Joe Abercrombie’s Best Served Cold: A review

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Joe Abercrombie’s new stand-alone novel Best Served Cold is a light-on-magic and heavy-on-swords blood-soaked revenge quest that will highly satisfy fantasy fans with a black sense of humour and a taste for gritty and violent prose.

Note: If you haven’t read our satirical letter to Joe Abercrombie accusing him of being a “pansy boy”, you can find it here.

The book’s clever pacing, frequent plot twists and likeable (or hilariously despicable) characters will leave many readers unable to put it down. It’s especially recommended to George R. R. Martin fans, who will find the cruel hoops that Abercrombie’s characters are forced through, and the chapter by chapter pacing, reminiscent of the fantasy master’s epic A Song of Ice and Fire.

Set in the world of Abercrombie’s previous The First Law Trilogy, and with links here and there to it, Best Served Cold can nevertheless be read as a pure stand-alone novel.

There are two lead characters in Best Served Cold, although at various times the reader follows the viewpoint of a minor lead. The first, Monzcarro Murcatto, is one of those rare beasts; a female mercenary, and a good one. Along with her brother, General Murcatto has risen to the top of the mercenary world; she leads the Thousand Swords and has led the mercenary band’s employer, Grand Duke Orso of Talins, to the brink of taking over most of the country the book is set in, Styria.

Styria is a country not unlike Machiavelli’s 15th and 16th century Italy, dominated by warring city-states. Plagued by several decades of conflict, everyone has their price in Styria, and there’s plenty of buying and selling going on. In this bloody world Murcatto is a master of making war for profit — sometimes at the expense of her friends and mentors.

Then one day, the reign of ‘the Snake of Talins’ over Styria’s battlefields comes to an end as she is betrayed in the most cruel fashion by her employers. Broken, left for dead and thrown down a mountain into a pile of trash … it’s the perfect set-up for Murcatto to spend the rest of the book’s 534 pages getting a little of her own back … in style.

Enter Caul Shivers, a warrior from the northern climes. Down on his luck in Styria, Shivers is nevertheless a fighter of honour, trying to be a better man after his crimes of the past. Sadly enough, Murcatto recruits him to assist with her vengeance.

The Northlander initially makes a perfect foil for Murcatto, as we view her revenge quest — and the rogue’s gallery of character she recruits to pursue it — through his more rational eyes. But of course Abercrombie is not naïive, and neither Murcatto or Shivers are one dimensional characters. Revenge is often not as simple as it seems just after we’ve been betrayed, and so the plot and characters of Best Served Cold are not that simple either. Murcatto is not black, and Shivers is not her white opposite.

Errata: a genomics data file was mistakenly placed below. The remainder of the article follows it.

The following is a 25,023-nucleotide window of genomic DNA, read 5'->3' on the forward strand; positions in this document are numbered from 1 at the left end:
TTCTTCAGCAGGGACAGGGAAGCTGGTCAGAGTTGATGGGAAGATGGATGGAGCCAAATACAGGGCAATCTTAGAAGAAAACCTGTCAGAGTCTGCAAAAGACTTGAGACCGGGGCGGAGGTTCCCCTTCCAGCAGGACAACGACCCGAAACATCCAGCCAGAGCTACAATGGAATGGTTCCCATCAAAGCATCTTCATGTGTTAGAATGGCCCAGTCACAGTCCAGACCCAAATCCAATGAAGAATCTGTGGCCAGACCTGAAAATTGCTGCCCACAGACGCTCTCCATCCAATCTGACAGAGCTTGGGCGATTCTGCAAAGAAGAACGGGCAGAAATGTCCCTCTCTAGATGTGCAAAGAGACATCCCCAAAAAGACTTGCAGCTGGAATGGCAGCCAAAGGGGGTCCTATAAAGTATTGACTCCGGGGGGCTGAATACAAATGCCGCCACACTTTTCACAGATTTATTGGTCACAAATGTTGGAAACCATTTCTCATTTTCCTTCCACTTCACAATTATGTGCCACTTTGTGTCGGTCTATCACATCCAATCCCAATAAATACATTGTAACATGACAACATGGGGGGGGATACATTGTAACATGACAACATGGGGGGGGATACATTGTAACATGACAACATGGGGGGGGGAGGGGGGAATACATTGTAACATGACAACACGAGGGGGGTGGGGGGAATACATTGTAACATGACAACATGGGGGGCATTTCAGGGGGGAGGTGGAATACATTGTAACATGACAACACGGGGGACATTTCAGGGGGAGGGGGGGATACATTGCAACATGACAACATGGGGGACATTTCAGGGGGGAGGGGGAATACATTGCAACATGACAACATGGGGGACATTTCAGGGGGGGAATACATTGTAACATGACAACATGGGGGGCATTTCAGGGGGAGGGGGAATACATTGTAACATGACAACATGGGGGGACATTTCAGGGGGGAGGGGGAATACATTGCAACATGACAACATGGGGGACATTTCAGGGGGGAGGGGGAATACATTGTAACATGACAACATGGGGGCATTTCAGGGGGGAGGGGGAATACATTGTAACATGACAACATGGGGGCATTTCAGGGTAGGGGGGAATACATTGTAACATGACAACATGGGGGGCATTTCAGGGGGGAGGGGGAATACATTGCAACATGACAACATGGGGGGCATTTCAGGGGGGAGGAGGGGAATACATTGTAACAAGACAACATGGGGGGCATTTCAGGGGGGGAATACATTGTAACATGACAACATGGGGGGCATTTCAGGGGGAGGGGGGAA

Best Served Cold is a novel of the grey areas of morality.

One of the best things about Best Served Cold is the pacing. Like GRRM, Abercrombie often throws the reader a curveball at the end of his chapters, using a small plot twist and repetitive phrasing to create irony after reading the earlier portion of the chapter.

Bigger curveballs come at the end of each major, labelled, sub-section of the book. At these points characters’ loyalties often change, and major plot twists are revealed that drive character development and reveal character history.

Because of this structure, the whole book works very well as a stand-alone novel. Just as you’re getting tired of the character and plot setup that Abercrombie has devised, it changes, generally in a most unexpected way (although there are clues, and I successfully predicted several twists). Just as you’ve been sucked into believing you can predict what is going to happen next, you’ll likely get sucked-punched by this extremely intelligent author.

In many ways, the decision to pursue Best Served Cold as a stand-alone novel rather than the series it could easily have been was a very smart one for Abercrombie, although it also has its disadvantages. The author’s previous work was split into three in The First Law trilogy.

The advantage to this approach, and Abercrombie’s stand-alone format, is that it allows him to reel in the reader quicker and provide them with a heightened level of entertainment that doesn’t get stale easily. Best Served Cold is chock-full of action, like a good heist movie.

It also means the reader is not left hanging at the end of the book, waiting for a sequel that could be years away. Best Served Cold gives readers more of what they want, quicker.

However it also means Abercrombie is forced to eschew the sort of deep, underlying plot arcs that are very gradually revealed in series like Janny Wurts’ The Wars of Light and Shadow and Robin Hobb’s Realm of the Elderlings. These are the sort of plot arcs that drive long-term, reader addiction and create a huge fan base.

I’d like to see Abercrombie pursue a much longer series now that he’s been “blooded” in the publishing world with a few hits. Something with deeper, more ineffable characters than are contained in Best Served Cold. In other words, taking a page out of his compatriot Patrick Rothfuss’s The Name of the Wind. But keep all the black humour in — and even intensify it.

Ultimately, Best Served Cold is not a masterwork. By the end of the book, the potential of its characters for further development has more or less been played out, and at times they can be a little transparent. However, the book represents one of the best stand-alone fantasy novels to have been released over the past several years, and leads us to believe Abercrombie has that masterwork in him that will arrive some day soon.

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